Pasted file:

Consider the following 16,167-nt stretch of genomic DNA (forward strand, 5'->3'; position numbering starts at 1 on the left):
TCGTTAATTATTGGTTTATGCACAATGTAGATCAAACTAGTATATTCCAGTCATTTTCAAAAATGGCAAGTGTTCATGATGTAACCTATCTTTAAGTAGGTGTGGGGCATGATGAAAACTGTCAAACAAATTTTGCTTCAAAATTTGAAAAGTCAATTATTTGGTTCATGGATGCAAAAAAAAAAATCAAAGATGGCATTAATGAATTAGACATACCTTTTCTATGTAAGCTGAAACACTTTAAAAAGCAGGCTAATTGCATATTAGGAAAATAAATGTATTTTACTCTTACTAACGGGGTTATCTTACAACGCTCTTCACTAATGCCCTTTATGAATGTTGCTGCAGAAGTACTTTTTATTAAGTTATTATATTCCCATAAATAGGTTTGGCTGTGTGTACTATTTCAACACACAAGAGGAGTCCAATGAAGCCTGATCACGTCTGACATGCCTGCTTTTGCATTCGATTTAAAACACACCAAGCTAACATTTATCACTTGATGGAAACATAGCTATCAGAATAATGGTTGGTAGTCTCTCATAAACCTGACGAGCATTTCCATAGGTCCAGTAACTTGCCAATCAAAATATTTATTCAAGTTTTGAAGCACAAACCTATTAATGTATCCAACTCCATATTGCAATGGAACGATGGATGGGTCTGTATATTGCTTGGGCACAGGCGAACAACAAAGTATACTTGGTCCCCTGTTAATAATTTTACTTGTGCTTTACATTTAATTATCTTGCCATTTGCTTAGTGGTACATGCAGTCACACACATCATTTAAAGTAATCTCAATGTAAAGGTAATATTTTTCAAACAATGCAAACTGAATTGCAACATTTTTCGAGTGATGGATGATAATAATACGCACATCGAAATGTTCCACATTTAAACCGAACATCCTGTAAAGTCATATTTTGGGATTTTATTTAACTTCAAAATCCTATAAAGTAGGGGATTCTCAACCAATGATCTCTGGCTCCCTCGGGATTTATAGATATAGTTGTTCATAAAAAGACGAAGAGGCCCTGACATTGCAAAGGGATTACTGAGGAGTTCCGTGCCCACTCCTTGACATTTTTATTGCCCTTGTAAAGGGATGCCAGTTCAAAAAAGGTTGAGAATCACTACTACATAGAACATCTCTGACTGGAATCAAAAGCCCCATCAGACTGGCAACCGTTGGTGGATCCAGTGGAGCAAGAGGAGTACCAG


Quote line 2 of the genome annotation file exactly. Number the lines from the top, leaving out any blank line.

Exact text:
TCGTTAATTATTGGTTTATGCACAATGTAGATCAAACTAGTATATTCCAGTCATTTTCAAAAATGGCAAGTGTTCATGATGTAACCTATCTTTAAGTAGGTGTGGGGCATGATGAAAACTGTCAAACAAATTTTGCTTCAAAATTTGAAAAGTCAATTATTTGGTTCATGGATGCAAAAAAAAAAATCAAAGATGGCATTAATGAATTAGACATACCTTTTCTATGTAAGCTGAAACACTTTAAAAAGCAGGCTAATTGCATATTAGGAAAATAAATGTATTTTACTCTTACTAACGGGGTTATCTTACAACGCTCTTCACTAATGCCCTTTATGAATGTTGCTGCAGAAGTACTTTTTATTAAGTTATTATATTCCCATAAATAGGTTTGGCTGTGTGTACTATTTCAACACACAAGAGGAGTCCAATGAAGCCTGATCACGTCTGACATGCCTGCTTTTGCATTCGATTTAAAACACACCAAGCTAACATTTATCACTTGATGGAAACATAGCTATCAGAATAATGGTTGGTAGTCTCTCATAAACCTGACGAGCATTTCCATAGGTCCAGTAACTTGCCAATCAAAATATTTATTCAAGTTTTGAAGCACAAACCTATTAATGTATCCAACTCCATATTGCAATGGAACGATGGATGGGTCTGTATATTGCTTGGGCACAGGCGAACAACAAAGTATACTTGGTCCCCTGTTAATAATTTTACTTGTGCTTTACATTTAATTATCTTGCCATTTGCTTAGTGGTACATGCAGTCACACACATCATTTAAAGTAATCTCAATGTAAAGGTAATATTTTTCAAACAATGCAAACTGAATTGCAACATTTTTCGAGTGATGGATGATAATAATACGCACATCGAAATGTTCCACATTTAAACCGAACATCCTGTAAAGTCATATTTTGGGATTTTATTTAACTTCAAAATCCTATAAAGTAGGGGATTCTCAACCAATGATCTCTGGCTCCCTCGGGATTTATAGATATAGTTGTTCATAAAAAGACGAAGAGGCCCTGACATTGCAAAGGGATTACTGAGGAGTTCCGTGCCCACTCCTTGACATTTTTATTGCCCTTGTAAAGGGATGCCAGTTCAAAAAAGGTTGAGAATCACTACTACATAGAACATCTCTGACTGGAATCAAAAGCCCCATCAGACTGGCAACCGTTGGTGGATCCAGTGGAGCAAGAGGAGTACCAG